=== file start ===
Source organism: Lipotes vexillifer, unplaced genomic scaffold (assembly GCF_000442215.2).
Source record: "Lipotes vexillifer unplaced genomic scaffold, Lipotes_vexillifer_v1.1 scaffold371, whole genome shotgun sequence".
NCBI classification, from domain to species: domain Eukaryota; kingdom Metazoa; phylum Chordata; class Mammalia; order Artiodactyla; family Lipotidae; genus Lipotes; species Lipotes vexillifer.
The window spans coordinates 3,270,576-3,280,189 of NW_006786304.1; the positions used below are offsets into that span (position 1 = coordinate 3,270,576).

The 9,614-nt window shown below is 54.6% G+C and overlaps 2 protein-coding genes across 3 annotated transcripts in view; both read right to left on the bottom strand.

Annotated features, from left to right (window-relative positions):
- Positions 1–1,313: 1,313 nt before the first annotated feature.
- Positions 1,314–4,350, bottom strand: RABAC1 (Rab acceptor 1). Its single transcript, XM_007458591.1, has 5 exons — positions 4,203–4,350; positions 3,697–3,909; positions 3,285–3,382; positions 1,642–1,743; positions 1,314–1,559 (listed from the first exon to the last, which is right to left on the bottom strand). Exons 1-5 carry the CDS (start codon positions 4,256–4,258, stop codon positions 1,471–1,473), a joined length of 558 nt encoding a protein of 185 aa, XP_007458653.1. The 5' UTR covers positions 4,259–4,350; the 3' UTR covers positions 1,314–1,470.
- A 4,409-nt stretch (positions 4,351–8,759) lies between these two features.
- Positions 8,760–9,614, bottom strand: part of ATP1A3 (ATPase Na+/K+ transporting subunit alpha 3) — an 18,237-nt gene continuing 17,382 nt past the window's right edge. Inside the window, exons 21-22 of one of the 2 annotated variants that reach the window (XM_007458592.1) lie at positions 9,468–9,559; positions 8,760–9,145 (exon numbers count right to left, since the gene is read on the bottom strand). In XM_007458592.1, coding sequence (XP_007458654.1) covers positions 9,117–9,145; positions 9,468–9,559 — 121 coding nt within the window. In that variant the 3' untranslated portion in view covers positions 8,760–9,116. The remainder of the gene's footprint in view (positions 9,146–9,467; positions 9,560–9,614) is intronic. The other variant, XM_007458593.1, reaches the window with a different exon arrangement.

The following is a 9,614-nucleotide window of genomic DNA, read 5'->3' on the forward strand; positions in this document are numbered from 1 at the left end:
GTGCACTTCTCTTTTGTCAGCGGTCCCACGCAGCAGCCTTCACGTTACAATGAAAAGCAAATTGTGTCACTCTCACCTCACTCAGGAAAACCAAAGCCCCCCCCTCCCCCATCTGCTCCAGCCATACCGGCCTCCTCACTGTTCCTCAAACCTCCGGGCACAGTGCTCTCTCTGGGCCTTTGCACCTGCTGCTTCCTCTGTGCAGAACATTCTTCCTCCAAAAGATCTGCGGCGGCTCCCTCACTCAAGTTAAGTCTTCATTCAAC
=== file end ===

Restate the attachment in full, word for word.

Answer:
Source organism: Lipotes vexillifer, unplaced genomic scaffold (assembly GCF_000442215.2).
Source record: "Lipotes vexillifer unplaced genomic scaffold, Lipotes_vexillifer_v1.1 scaffold371, whole genome shotgun sequence".
NCBI classification, from domain to species: domain Eukaryota; kingdom Metazoa; phylum Chordata; class Mammalia; order Artiodactyla; family Lipotidae; genus Lipotes; species Lipotes vexillifer.
The window spans coordinates 3,270,576-3,280,189 of NW_006786304.1; the positions used below are offsets into that span (position 1 = coordinate 3,270,576).

The 9,614-nt window shown below is 54.6% G+C and overlaps 2 protein-coding genes across 3 annotated transcripts in view; both read right to left on the bottom strand.

Annotated features, from left to right (window-relative positions):
- Positions 1–1,313: 1,313 nt before the first annotated feature.
- Positions 1,314–4,350, bottom strand: RABAC1 (Rab acceptor 1). Its single transcript, XM_007458591.1, has 5 exons — positions 4,203–4,350; positions 3,697–3,909; positions 3,285–3,382; positions 1,642–1,743; positions 1,314–1,559 (listed from the first exon to the last, which is right to left on the bottom strand). Exons 1-5 carry the CDS (start codon positions 4,256–4,258, stop codon positions 1,471–1,473), a joined length of 558 nt encoding a protein of 185 aa, XP_007458653.1. The 5' UTR covers positions 4,259–4,350; the 3' UTR covers positions 1,314–1,470.
- A 4,409-nt stretch (positions 4,351–8,759) lies between these two features.
- Positions 8,760–9,614, bottom strand: part of ATP1A3 (ATPase Na+/K+ transporting subunit alpha 3) — an 18,237-nt gene continuing 17,382 nt past the window's right edge. Inside the window, exons 21-22 of one of the 2 annotated variants that reach the window (XM_007458592.1) lie at positions 9,468–9,559; positions 8,760–9,145 (exon numbers count right to left, since the gene is read on the bottom strand). In XM_007458592.1, coding sequence (XP_007458654.1) covers positions 9,117–9,145; positions 9,468–9,559 — 121 coding nt within the window. In that variant the 3' untranslated portion in view covers positions 8,760–9,116. The remainder of the gene's footprint in view (positions 9,146–9,467; positions 9,560–9,614) is intronic. The other variant, XM_007458593.1, reaches the window with a different exon arrangement.

The following is a 9,614-nucleotide window of genomic DNA, read 5'->3' on the forward strand; positions in this document are numbered from 1 at the left end:
GTGCACTTCTCTTTTGTCAGCGGTCCCACGCAGCAGCCTTCACGTTACAATGAAAAGCAAATTGTGTCACTCTCACCTCACTCAGGAAAACCAAAGCCCCCCCCTCCCCCATCTGCTCCAGCCATACCGGCCTCCTCACTGTTCCTCAAACCTCCGGGCACAGTGCTCTCTCTGGGCCTTTGCACCTGCTGCTTCCTCTGTGCAGAACATTCTTCCTCCAAAAGATCTGCGGCGGCTCCCTCACTCAAGTTAAGTCTTCATTCAAC